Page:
How to Use Node-RED with Raspberry Pi and NodeMCU

raspberry pi nodemcu node red

In this tutorial, we will learn how to use Node-RED with Raspberry Pi and NodeMCU by building a prototype home automation hub with an LED and a temperature and humidity sensor.


Node-RED is an open-source programming tool that allows visual coding using nodes. Nodes are code blocks that perform a specific function such as input, output, or processing. Furthermore, these nodes can be wired together to do more advanced stuff like visualizing data or receiving data with different protocols like MQTT. In Node-RED, these connected nodes are called flows.

Installing Node-RED

The official Node-RED website provides a short script to install Node-RED and all its dependencies namely Node.js and npm. You can copy that code below into your terminal.

bash <(curl -sL

After entering the command, you should see a screen like this:

Figure 1: Installing Node-RED

After the installation, a prompt will show:

Figure 2: Installation Done

Note that Node-RED is included in the Raspberry Pi repository so you can also install it using sudo apt-get install nodered. The difference is with the dependencies. Doing apt install won’t include npm to the installation so it’s better to use the script provided by the Node-RED website.

Running Node-RED

After installing, Node-RED will be available in your Raspberry Pi menu.

Figure 3: Node-RED inside the Pi Menu

Alternatively, you can start the service in the terminal with:


Press CTRL+ALT+C or close the terminal to stop Node-RED.

Due to the limited memory of the Raspberry Pi, you will need to start Node-RED with an additional argument to tell the underlying Node.js process to free up unused memory sooner than it would otherwise.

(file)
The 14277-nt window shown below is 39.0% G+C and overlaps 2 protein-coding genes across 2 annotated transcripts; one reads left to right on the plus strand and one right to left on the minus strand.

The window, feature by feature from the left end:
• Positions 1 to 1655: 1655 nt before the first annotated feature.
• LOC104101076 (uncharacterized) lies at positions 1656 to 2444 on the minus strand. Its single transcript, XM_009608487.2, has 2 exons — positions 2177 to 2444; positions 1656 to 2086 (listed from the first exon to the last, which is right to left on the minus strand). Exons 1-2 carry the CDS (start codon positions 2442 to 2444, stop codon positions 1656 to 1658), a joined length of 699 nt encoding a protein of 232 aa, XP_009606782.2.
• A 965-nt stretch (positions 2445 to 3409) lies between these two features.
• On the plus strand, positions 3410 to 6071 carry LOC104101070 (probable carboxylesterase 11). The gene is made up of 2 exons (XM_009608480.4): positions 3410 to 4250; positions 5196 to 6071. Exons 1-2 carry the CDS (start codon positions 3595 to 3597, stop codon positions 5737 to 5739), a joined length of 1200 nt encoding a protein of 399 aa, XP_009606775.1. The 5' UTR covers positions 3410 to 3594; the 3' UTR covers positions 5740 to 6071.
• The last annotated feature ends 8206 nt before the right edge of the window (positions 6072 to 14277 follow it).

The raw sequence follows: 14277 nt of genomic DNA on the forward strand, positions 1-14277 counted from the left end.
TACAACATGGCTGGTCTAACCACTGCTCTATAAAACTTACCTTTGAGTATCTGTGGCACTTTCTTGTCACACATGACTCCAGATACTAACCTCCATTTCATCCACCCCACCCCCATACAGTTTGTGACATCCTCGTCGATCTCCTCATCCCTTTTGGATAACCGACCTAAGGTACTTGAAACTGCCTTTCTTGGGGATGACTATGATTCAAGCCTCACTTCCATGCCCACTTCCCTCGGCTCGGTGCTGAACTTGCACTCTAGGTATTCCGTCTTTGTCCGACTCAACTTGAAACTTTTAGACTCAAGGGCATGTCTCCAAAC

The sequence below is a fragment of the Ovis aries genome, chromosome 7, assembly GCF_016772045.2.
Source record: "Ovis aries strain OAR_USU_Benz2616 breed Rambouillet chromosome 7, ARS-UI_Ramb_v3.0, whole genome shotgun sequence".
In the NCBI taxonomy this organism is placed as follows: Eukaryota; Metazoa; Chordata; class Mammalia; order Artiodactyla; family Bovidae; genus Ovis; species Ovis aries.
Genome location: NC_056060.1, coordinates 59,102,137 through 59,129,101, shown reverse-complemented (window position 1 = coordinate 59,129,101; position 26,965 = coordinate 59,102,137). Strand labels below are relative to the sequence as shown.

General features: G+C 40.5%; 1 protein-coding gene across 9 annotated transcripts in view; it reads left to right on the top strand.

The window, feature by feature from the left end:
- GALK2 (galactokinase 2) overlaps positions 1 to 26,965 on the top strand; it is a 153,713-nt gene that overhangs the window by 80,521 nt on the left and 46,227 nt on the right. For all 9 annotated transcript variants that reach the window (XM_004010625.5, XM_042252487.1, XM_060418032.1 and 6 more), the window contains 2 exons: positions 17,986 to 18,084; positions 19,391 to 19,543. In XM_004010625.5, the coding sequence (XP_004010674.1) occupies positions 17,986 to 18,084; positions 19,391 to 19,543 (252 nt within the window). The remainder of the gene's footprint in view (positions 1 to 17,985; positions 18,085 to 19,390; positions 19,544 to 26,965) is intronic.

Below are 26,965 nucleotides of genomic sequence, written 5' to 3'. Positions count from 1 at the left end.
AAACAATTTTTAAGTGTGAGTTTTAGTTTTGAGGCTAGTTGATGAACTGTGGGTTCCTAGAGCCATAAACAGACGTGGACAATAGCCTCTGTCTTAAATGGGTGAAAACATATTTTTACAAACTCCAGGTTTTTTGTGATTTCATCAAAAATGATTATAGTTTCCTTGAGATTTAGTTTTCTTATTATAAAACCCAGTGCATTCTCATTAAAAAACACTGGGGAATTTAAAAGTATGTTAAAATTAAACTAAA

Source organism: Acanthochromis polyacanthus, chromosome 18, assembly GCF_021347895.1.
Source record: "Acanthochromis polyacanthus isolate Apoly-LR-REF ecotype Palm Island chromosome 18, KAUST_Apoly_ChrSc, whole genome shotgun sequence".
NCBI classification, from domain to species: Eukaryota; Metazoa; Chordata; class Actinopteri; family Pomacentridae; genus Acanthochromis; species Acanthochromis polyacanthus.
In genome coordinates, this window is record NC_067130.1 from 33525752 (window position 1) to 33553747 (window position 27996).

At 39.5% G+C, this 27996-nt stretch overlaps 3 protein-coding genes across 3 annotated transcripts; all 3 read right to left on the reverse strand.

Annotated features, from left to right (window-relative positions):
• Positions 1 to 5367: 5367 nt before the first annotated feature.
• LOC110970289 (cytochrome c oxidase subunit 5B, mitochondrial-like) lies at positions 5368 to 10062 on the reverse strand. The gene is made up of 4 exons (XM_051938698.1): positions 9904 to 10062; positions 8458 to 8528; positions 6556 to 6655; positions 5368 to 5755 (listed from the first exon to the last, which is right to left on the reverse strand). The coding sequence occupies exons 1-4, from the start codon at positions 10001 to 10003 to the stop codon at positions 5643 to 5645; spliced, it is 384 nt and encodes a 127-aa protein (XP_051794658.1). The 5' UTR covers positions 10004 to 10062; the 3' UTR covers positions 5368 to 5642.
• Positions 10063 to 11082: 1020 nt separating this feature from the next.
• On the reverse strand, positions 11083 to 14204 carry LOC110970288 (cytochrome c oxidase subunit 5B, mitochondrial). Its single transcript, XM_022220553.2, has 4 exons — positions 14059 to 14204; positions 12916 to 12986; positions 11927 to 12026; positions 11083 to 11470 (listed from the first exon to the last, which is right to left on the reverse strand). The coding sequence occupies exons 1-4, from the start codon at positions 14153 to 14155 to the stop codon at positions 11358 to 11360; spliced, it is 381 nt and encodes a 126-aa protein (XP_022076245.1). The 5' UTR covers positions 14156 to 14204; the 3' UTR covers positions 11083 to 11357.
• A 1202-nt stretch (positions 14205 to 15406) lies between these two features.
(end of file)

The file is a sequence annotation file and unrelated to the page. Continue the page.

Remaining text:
To do this, you should use the alternative node-red-pi command and pass in the max-old-space-size argument.

node-red-pi --max-old-space-size=256

Running as a service

If you intend to make the Raspberry Pi an autonomous home automation hub, meaning Node-RED runs in the background automatically on boot, we need to set it up as a service.

The following commands are provided to work with the service:

  • node-red-start – this starts the Node-RED service and displays its log output. Pressing Ctrl-C or closing the window does not stop the service; it keeps running in the background
  • node-red-stop – this stops the Node-RED service
  • node-red-restart – this stops and restarts the Node-RED service
  • node-red-log – this displays the log output of the service

To enable Node-RED to automatically start on boot. Enter the following into your terminal.

sudo systemctl enable nodered.service

To disable it, simply enter :

sudo systemctl disable nodered.service

Opening the editor

You can access the Node-RED editor with any device connected to your network using a web browser. The address of the editor is http://localhost:1880. Basically, your Raspberry Pi’s address plus the port number 1880. To know your Pi’s IP address enter hostname -I or ifconfig into the terminal. The address is somewhere inside the WLAN section.

Installing Node-RED Dashboard

Node-RED Dashboard is a module that provides a set of nodes in Node-RED to quickly create a live data dashboard. This will serve as the GUI of your home automation hub.

To install the Node-RED Dashboard, enter:

cd ~/.node-red
npm install node-red-dashboard

Then, restart your Pi.

sudo reboot

To open the dashboard, type your Pi’s address in a web browser followed by :1880/ui as shown below: